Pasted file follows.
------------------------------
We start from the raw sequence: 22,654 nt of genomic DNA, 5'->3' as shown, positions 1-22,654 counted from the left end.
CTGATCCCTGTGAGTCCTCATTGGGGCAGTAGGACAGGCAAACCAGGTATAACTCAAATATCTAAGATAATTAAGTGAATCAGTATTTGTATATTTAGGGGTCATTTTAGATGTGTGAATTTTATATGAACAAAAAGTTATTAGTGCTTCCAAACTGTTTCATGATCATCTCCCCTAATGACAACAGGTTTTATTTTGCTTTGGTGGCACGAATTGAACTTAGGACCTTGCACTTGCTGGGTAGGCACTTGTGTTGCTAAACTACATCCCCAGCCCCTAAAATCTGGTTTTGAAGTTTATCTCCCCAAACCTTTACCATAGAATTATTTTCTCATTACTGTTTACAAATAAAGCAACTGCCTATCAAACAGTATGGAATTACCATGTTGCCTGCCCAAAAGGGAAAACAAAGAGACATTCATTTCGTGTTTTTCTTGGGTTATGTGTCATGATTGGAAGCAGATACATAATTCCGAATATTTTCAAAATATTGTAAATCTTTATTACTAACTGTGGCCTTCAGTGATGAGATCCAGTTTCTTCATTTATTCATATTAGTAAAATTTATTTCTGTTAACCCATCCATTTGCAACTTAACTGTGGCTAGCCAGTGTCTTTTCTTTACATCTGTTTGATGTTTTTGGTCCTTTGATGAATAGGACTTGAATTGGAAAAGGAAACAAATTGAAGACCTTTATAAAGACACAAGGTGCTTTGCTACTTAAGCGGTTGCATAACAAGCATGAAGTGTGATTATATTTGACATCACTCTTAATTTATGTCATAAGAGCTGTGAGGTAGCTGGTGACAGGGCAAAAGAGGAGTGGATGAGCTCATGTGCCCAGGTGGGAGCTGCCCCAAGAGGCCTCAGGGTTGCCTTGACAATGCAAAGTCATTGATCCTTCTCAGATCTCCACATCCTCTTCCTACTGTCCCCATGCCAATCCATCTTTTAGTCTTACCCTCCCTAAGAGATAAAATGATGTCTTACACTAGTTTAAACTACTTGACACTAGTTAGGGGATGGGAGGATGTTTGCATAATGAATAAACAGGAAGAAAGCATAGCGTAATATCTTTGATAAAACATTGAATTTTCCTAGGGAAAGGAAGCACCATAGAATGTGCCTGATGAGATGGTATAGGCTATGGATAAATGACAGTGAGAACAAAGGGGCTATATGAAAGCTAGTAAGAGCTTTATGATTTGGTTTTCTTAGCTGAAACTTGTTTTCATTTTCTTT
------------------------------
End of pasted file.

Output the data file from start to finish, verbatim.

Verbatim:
We start from the raw sequence: 22,654 nt of genomic DNA, 5'->3' as shown, positions 1-22,654 counted from the left end.
CTGATCCCTGTGAGTCCTCATTGGGGCAGTAGGACAGGCAAACCAGGTATAACTCAAATATCTAAGATAATTAAGTGAATCAGTATTTGTATATTTAGGGGTCATTTTAGATGTGTGAATTTTATATGAACAAAAAGTTATTAGTGCTTCCAAACTGTTTCATGATCATCTCCCCTAATGACAACAGGTTTTATTTTGCTTTGGTGGCACGAATTGAACTTAGGACCTTGCACTTGCTGGGTAGGCACTTGTGTTGCTAAACTACATCCCCAGCCCCTAAAATCTGGTTTTGAAGTTTATCTCCCCAAACCTTTACCATAGAATTATTTTCTCATTACTGTTTACAAATAAAGCAACTGCCTATCAAACAGTATGGAATTACCATGTTGCCTGCCCAAAAGGGAAAACAAAGAGACATTCATTTCGTGTTTTTCTTGGGTTATGTGTCATGATTGGAAGCAGATACATAATTCCGAATATTTTCAAAATATTGTAAATCTTTATTACTAACTGTGGCCTTCAGTGATGAGATCCAGTTTCTTCATTTATTCATATTAGTAAAATTTATTTCTGTTAACCCATCCATTTGCAACTTAACTGTGGCTAGCCAGTGTCTTTTCTTTACATCTGTTTGATGTTTTTGGTCCTTTGATGAATAGGACTTGAATTGGAAAAGGAAACAAATTGAAGACCTTTATAAAGACACAAGGTGCTTTGCTACTTAAGCGGTTGCATAACAAGCATGAAGTGTGATTATATTTGACATCACTCTTAATTTATGTCATAAGAGCTGTGAGGTAGCTGGTGACAGGGCAAAAGAGGAGTGGATGAGCTCATGTGCCCAGGTGGGAGCTGCCCCAAGAGGCCTCAGGGTTGCCTTGACAATGCAAAGTCATTGATCCTTCTCAGATCTCCACATCCTCTTCCTACTGTCCCCATGCCAATCCATCTTTTAGTCTTACCCTCCCTAAGAGATAAAATGATGTCTTACACTAGTTTAAACTACTTGACACTAGTTAGGGGATGGGAGGATGTTTGCATAATGAATAAACAGGAAGAAAGCATAGCGTAATATCTTTGATAAAACATTGAATTTTCCTAGGGAAAGGAAGCACCATAGAATGTGCCTGATGAGATGGTATAGGCTATGGATAAATGACAGTGAGAACAAAGGGGCTATATGAAAGCTAGTAAGAGCTTTATGATTTGGTTTTCTTAGCTGAAACTTGTTTTCATTTTCTTT